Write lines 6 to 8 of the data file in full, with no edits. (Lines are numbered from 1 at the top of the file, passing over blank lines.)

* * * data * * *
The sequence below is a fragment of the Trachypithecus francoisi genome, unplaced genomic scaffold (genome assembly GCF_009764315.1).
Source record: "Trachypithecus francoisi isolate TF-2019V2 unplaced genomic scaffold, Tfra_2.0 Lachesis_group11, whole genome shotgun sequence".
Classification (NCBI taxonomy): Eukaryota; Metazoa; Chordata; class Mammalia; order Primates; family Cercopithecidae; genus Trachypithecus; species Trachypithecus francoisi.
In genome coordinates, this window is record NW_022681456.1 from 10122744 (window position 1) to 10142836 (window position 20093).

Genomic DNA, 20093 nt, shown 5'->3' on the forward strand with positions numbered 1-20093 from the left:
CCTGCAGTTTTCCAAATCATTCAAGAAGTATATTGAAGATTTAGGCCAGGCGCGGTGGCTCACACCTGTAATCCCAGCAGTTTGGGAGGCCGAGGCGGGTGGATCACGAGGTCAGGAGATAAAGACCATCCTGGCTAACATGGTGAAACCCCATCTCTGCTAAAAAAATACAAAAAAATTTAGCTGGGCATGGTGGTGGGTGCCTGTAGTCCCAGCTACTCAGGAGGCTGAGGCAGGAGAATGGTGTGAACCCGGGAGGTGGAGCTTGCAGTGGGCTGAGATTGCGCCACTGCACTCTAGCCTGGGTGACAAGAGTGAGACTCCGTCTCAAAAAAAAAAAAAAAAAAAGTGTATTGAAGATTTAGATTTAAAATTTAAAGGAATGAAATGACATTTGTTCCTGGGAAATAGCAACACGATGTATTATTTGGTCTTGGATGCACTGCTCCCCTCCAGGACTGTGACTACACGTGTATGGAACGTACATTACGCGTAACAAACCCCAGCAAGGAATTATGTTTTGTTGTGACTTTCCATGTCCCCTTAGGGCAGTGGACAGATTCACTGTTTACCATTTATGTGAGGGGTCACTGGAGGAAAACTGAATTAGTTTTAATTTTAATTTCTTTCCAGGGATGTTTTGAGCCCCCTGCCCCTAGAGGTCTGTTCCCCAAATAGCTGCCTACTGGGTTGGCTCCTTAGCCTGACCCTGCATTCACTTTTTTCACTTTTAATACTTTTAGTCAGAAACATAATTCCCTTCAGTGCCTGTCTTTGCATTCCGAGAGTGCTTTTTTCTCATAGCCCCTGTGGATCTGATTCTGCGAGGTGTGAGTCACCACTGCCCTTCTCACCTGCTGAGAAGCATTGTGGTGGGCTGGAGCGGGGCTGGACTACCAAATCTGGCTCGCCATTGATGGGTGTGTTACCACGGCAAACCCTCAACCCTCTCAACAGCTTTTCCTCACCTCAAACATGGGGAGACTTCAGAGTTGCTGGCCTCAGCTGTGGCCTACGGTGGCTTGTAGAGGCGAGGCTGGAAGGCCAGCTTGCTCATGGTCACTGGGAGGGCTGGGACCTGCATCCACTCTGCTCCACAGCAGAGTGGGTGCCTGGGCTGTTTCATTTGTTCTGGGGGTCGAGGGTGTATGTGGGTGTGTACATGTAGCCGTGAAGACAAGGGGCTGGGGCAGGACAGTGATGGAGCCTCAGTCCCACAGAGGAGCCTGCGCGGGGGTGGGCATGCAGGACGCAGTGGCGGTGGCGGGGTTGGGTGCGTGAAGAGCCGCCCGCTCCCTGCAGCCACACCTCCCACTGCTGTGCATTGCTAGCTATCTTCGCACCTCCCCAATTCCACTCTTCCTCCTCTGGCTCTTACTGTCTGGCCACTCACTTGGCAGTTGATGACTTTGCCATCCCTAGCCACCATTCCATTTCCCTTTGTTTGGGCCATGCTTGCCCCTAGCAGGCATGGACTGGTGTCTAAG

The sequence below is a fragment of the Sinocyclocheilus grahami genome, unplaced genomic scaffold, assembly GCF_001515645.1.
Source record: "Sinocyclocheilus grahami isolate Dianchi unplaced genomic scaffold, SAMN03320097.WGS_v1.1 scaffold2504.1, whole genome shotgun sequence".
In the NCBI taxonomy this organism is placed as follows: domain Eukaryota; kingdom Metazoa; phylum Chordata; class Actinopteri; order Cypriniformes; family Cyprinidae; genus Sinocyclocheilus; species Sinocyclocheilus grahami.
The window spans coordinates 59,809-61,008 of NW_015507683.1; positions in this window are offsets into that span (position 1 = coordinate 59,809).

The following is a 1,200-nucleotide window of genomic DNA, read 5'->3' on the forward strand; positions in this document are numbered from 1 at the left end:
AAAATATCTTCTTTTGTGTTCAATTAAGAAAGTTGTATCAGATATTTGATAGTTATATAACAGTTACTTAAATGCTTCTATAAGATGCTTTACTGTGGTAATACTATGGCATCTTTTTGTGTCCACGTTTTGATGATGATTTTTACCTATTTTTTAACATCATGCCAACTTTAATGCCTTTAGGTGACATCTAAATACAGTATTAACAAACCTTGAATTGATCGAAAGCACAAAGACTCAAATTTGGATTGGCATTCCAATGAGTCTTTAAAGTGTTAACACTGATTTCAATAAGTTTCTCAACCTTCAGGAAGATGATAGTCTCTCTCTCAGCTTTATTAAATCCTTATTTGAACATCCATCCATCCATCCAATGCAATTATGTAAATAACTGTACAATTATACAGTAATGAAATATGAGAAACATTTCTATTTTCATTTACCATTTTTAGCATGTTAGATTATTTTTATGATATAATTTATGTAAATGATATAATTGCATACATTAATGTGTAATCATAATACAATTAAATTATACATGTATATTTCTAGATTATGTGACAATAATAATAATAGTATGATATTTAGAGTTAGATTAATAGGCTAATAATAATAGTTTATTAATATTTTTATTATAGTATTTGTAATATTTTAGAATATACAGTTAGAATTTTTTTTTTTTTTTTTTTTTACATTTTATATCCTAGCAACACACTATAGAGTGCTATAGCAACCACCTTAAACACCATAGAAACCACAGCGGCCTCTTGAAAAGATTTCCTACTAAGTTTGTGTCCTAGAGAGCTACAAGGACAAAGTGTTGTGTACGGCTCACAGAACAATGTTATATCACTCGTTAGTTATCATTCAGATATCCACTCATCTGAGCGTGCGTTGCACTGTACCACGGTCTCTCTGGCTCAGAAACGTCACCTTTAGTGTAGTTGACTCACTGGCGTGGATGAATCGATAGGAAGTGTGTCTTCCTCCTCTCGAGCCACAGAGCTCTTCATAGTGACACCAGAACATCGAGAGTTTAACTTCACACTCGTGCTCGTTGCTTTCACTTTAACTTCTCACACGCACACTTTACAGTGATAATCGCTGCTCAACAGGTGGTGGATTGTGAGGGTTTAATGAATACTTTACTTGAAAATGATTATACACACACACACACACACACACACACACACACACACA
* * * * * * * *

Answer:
CCTGCAGTTTTCCAAATCATTCAAGAAGTATATTGAAGATTTAGGCCAGGCGCGGTGGCTCACACCTGTAATCCCAGCAGTTTGGGAGGCCGAGGCGGGTGGATCACGAGGTCAGGAGATAAAGACCATCCTGGCTAACATGGTGAAACCCCATCTCTGCTAAAAAAATACAAAAAAATTTAGCTGGGCATGGTGGTGGGTGCCTGTAGTCCCAGCTACTCAGGAGGCTGAGGCAGGAGAATGGTGTGAACCCGGGAGGTGGAGCTTGCAGTGGGCTGAGATTGCGCCACTGCACTCTAGCCTGGGTGACAAGAGTGAGACTCCGTCTCAAAAAAAAAAAAAAAAAAAGTGTATTGAAGATTTAGATTTAAAATTTAAAGGAATGAAATGACATTTGTTCCTGGGAAATAGCAACACGATGTATTATTTGGTCTTGGATGCACTGCTCCCCTCCAGGACTGTGACTACACGTGTATGGAACGTACATTACGCGTAACAAACCCCAGCAAGGAATTATGTTTTGTTGTGACTTTCCATGTCCCCTTAGGGCAGTGGACAGATTCACTGTTTACCATTTATGTGAGGGGTCACTGGAGGAAAACTGAATTAGTTTTAATTTTAATTTCTTTCCAGGGATGTTTTGAGCCCCCTGCCCCTAGAGGTCTGTTCCCCAAATAGCTGCCTACTGGGTTGGCTCCTTAGCCTGACCCTGCATTCACTTTTTTCACTTTTAATACTTTTAGTCAGAAACATAATTCCCTTCAGTGCCTGTCTTTGCATTCCGAGAGTGCTTTTTTCTCATAGCCCCTGTGGATCTGATTCTGCGAGGTGTGAGTCACCACTGCCCTTCTCACCTGCTGAGAAGCATTGTGGTGGGCTGGAGCGGGGCTGGACTACCAAATCTGGCTCGCCATTGATGGGTGTGTTACCACGGCAAACCCTCAACCCTCTCAACAGCTTTTCCTCACCTCAAACATGGGGAGACTTCAGAGTTGCTGGCCTCAGCTGTGGCCTACGGTGGCTTGTAGAGGCGAGGCTGGAAGGCCAGCTTGCTCATGGTCACTGGGAGGGCTGGGACCTGCATCCACTCTGCTCCACAGCAGAGTGGGTGCCTGGGCTGTTTCATTTGTTCTGGGGGTCGAGGGTGTATGTGGGTGTGTACATGTAGCCGTGAAGACAAGGGGCTGGGGCAGGACAGTGATGGAGCCTCAGTCCCACAGAGGAGCCTGCGCGGGGGTGGGCATGCAGGACGCAGTGGCGGTGGCGGGGTTGGGTGCGTGAAGAGCCGCCCGCTCCCTGCAGCCACACCTCCCACTGCTGTGCATTGCTAGCTATCTTCGCACCTCCCCAATTCCACTCTTCCTCCTCTGGCTCTTACTGTCTGGCCACTCACTTGGCAGTTGATGACTTTGCCATCCCTAGCCACCATTCCATTTCCCTTTGTTTGGGCCATGCTTGCCCCTAGCAGGCATGGACTGGTGTCTAAG

The sequence below is a fragment of the Sinocyclocheilus grahami genome, unplaced genomic scaffold, assembly GCF_001515645.1.
Source record: "Sinocyclocheilus grahami isolate Dianchi unplaced genomic scaffold, SAMN03320097.WGS_v1.1 scaffold2504.1, whole genome shotgun sequence".